When you recognise and build on the strengths, interests and talents of your child with autism spectrum disorder (ASD), you can develop and strengthen your child’s confidence and self-esteem. Everyday activities give you lots of opportunities to do this. Why confidence is important for children and teenagers Children and teenagers who are confident can cope better when things go wrong. They’re less likely to feel afraid in new or unexpected situations. But children and teenagers with low self-confidence can be upset when they face difficulties, and might be less likely to try new things. They’re more likely to be hard on themselves and might think they ‘can’t do anything right’, regardless of their ability. Confidence grows when children and teenagers have success and understand that they’re good at things. By paying special attention to your child’s strengths, you can develop and strengthen her confidence and self-esteem. The difficulties and challenges faced by children and teenagers with ASD often become the centre of attention. But these children have lots of strengths too, so building their confidence by focusing on what they’re good at is especially important and helpful. Identifying strengths in your child with autism spectrum disorder It’s not always easy to see the strengths of your child with ASD. Here are some tips that might help you recognise them:
You can read more about helping your child develop everyday skills, building your child’s thinking and learning strengths and helping your child develop play skills. Special interests: strengths for your child with autism spectrum disorder Many children and teenagers with ASD have special interests. You can see these as strengths and use them to improve your child’s learning, social skills and self-esteem. For example, you could use a child’s:
You can also use your child’s special interest to encourage and develop friendships. For example, if your child has a special interest in computers, she might find it easier to relate to another child with the same special interest. Building on strengths in your child with autism spectrum disorder Here are some ideas to help you with developing personal strengths, interests and talents in your child with ASD. Personalised strengths book A personalised strengths book is a book about your child. It could include:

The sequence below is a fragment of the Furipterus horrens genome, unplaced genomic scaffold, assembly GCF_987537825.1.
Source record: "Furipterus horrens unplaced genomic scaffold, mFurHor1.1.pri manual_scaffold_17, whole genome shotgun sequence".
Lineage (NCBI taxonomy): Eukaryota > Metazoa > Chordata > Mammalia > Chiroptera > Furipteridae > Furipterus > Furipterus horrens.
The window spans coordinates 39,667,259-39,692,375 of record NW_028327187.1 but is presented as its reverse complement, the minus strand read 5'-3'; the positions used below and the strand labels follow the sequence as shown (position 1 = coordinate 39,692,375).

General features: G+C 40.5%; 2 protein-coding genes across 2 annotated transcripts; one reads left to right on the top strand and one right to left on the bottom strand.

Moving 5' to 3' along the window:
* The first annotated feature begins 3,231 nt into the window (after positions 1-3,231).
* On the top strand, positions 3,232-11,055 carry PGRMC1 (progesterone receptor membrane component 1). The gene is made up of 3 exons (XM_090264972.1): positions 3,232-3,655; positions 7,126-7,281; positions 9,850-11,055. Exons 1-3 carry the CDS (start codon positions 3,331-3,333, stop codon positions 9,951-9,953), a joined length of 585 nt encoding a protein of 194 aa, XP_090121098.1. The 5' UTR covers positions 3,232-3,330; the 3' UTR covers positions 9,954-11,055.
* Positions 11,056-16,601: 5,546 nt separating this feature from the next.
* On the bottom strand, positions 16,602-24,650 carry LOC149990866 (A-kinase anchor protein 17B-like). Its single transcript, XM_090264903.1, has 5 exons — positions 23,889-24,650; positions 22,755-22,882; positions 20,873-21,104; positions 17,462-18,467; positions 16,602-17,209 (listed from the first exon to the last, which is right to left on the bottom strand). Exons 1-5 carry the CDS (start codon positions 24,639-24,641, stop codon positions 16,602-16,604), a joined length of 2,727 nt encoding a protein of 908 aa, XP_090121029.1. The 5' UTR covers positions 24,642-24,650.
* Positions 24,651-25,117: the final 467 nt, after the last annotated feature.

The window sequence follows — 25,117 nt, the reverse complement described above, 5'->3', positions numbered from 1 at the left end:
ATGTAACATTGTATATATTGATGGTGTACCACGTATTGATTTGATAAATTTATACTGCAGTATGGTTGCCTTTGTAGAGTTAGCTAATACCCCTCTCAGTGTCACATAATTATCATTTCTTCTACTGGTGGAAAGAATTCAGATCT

Strengths cards Strengths cards are cards that illustrate different strengths, qualities or abilities. You can buy them, or you could make your own with your child. To make them, cut out pictures from magazines or the internet that show various strengths and stick the pictures on cardboard. You could include strengths like ‘I am brave’, ‘I am easy to get along with’, and ‘I am a good listener’. Here are a couple of ways you can use the cards:
Social Stories™ Social Stories™ are stories that explain social situations to children with ASD. You can also use them as a creative way to celebrate your child’s successes and talents. For example, you could write a Social Story™ about your child’s successes or talents and include related photos or work samples in it. This creates a positive record that helps your child understand her strengths and value. Physical activities Physical activities can help build your child’s self-confidence by giving him a sense of achievement when he masters a new skill. If your child does these activities with others, they can also be a good way for him to practise social skills. Drama classes Drama classes can give your child the opportunity to learn about feelings and interact with peers. Because drama classes are structured, they might cause less anxiety for your child. And role-play can give your child the opportunity to practise social skills and build her confidence. Everyone loves praise, and children love it most of all. So praise and encouragement are powerful ways to strengthen your child’s self-esteem. Praise your child’s effort, and describe exactly what it is that you like. For example, ‘Wow! You’ve really worked hard at building that Lego® set’, or ‘I really appreciate that you helped fold the clothes’.